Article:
6 November 2014
Letter From Birmingham Jail
Most people know of Dr. Martin Luther King Jr. from his famous “ I have a dream” speech, but what about his letter from Birmingham jail? In the city of Birmingham, many civil rights activists organized sit ins, marches, and protests against racism. These nonviolent demonstrations were coordinated by Alabama Christian Movement for Human Rights and Southern Christian Leadership Conference, which King was the president of. Therefore, as an active participant and leader of these nonviolent validations, MLK Jr. was harshly imprisoned in the Birmingham jail. From this jail, he hand wrote a letter as a response to a newspaper article written by eight white clergymen criticizing King and his methods. In this letter he defended the strategy of nonviolent resistance to racism arguing that people have the right to break unjust laws for moral reasons. To make his argument effective and powerful, Dr. Martin Luther King Jr. used the techniques of ethos, pathos, and logos. The most addressed and effective strategy that King used was ethos. Ethos is a word derived from the Greek origin meaning character (Encyclopedia Britannica, Inc). This appeal often shows the authors image and opinion of certain situations. The goal of this approach is to gain authority and trustworthiness from the readers by speaking knowledgably about the subject. The Greek philosopher, Aristotle, believes that the
Mumley 2 audience will be more convinced of the information being told if the author has good sense, good moral character, and goodwill (Edlund). The first example that demonstrates ethos comes from the opening line of the letter, “My dear Fellow Clergyman” (Martin Luther King Jr. 263). The important word in this salutation is “fellow”. By using this word Dr. Martin Luther King Jr. puts himself on an equal status and stature of the clergyman. Another illustration of MLK Jr. using ethos is shown through this quotation: I have the honor of serving as president of the Southern Christian Leadership Conference, an organization operating in every southern state, with headquarters in Atlanta, Georgia. We have some eighty-five affiliated organizations across the South, and one of them is the Alabama Christian Movement for Human Rights. (Martin Luther King Jr. 264) By establishing that he is the president of a highly successful conference, he informs the readers of his power, which helps to attain credibility. Another important aspect of demonstrating ethos is quoting Bible verses and stories. Referencing religion and the Bible allows the clergymen to understand better from where King’s argument derives and grows from. One example from the letter states, “I would agree with St. Augustine that an unjust law is no law at all” (Dr. Martin Luther King Jr. 268). This quotation achieves two things: One is it gives credibility to a Christian philosopher and two it declares King’s opinion. Agreeing with St. Augustine shows that King’s opinion is on the same level as a highly respected and well known Christian Saint. This demonstrates pathos. However, King’s belief alone deals with another technique, pathos.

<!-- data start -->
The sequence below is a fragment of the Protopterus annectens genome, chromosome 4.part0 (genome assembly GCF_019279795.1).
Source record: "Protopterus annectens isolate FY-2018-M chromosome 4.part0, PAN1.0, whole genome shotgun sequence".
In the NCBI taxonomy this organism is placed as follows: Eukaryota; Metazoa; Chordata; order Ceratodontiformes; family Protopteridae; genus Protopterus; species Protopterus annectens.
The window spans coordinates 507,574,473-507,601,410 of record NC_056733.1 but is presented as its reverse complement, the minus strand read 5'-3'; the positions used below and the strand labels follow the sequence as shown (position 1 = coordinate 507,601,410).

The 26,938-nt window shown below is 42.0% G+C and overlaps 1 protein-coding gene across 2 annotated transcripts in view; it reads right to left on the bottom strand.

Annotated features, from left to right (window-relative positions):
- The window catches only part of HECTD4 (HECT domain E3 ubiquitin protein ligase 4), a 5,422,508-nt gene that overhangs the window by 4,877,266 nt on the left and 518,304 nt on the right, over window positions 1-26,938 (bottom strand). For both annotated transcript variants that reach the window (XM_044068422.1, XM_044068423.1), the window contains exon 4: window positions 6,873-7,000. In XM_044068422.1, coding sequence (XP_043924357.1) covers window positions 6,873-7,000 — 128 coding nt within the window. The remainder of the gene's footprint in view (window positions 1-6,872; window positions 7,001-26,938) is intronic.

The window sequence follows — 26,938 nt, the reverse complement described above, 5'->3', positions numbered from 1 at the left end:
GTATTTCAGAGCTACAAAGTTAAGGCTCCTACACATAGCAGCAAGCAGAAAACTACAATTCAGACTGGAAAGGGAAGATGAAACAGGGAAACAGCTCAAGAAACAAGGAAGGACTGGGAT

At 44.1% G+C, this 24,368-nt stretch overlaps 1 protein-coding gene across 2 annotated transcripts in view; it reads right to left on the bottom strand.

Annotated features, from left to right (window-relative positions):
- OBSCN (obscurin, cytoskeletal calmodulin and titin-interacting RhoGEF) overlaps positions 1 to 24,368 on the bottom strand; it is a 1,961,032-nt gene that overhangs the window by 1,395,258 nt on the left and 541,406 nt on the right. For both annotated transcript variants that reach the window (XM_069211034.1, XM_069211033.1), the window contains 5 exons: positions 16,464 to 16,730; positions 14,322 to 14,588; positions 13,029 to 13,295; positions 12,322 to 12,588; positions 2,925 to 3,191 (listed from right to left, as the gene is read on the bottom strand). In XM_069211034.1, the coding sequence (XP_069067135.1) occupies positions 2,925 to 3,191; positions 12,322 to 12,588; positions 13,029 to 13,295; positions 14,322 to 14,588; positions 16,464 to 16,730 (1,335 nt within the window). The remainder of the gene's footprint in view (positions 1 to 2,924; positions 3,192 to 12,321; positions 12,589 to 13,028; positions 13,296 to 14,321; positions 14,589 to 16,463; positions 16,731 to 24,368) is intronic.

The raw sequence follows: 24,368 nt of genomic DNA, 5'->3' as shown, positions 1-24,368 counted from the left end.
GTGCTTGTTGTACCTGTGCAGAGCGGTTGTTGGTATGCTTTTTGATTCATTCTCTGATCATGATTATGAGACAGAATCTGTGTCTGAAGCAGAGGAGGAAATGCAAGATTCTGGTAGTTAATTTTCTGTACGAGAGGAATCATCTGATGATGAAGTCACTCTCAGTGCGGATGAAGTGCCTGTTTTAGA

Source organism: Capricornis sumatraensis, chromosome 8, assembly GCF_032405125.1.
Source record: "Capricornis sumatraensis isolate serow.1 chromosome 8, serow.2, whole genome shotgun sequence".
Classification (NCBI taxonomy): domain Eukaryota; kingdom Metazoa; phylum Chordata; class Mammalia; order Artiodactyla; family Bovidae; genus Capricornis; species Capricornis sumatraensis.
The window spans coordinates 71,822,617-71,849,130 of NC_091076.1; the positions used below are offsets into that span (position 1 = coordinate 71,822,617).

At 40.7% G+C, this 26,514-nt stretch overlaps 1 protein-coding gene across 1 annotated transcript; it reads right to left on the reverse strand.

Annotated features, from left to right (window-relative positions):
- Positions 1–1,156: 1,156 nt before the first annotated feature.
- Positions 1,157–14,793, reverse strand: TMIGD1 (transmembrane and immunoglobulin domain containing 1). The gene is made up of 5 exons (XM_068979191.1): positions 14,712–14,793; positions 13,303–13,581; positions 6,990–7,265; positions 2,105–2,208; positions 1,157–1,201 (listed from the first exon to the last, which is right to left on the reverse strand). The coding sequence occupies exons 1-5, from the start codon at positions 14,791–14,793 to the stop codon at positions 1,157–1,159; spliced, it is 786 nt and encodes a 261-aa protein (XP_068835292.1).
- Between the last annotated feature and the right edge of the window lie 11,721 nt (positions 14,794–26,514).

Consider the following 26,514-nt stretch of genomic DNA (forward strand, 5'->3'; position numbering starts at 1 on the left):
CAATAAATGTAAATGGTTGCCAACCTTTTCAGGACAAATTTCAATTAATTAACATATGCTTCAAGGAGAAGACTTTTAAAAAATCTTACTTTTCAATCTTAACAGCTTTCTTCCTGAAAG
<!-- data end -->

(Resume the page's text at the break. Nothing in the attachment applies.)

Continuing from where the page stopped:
King uses pathos to appeal to the audience’s emotions. The first way he achieves this is by invoking sympathy to make the readers feel what he himself is feeling, for example, “While confined here in the Birmingham city jail, …” (Dr. Martin Luther King Jr. 263). This is the very first line of the letter and is used to set the tone for the audience. MLK Jr. is hoping to gain compassion by using a torturous word like “confined” to address the unpleasant entrapment in the jail. Another line from King’s letter that shows pathos states, “But when you have seen vicious mobs lynch your mothers and fathers at will and drown your sisters and brothers at whim… then you will understand why we find it difficult to wait” (Dr. Martin Luther King Jr 266)...
Cited: Edlund, John. “Ethos, Logos, Pathos: Three Ways to Persuade” Web. 22 November 2014.
"ethos." Encyclopedia Britannica, Inc.. Encyclopedia Britannica, Inc.. 23 Nov. 2014.
King, Martin Luther. “Letter from Birmingham Jail.” The Best American Essays of the Century. Eds. Joyce Carol Oates and Robert Atwan, New York: Houghton Mifflin Company, 2000. 263-279. Print
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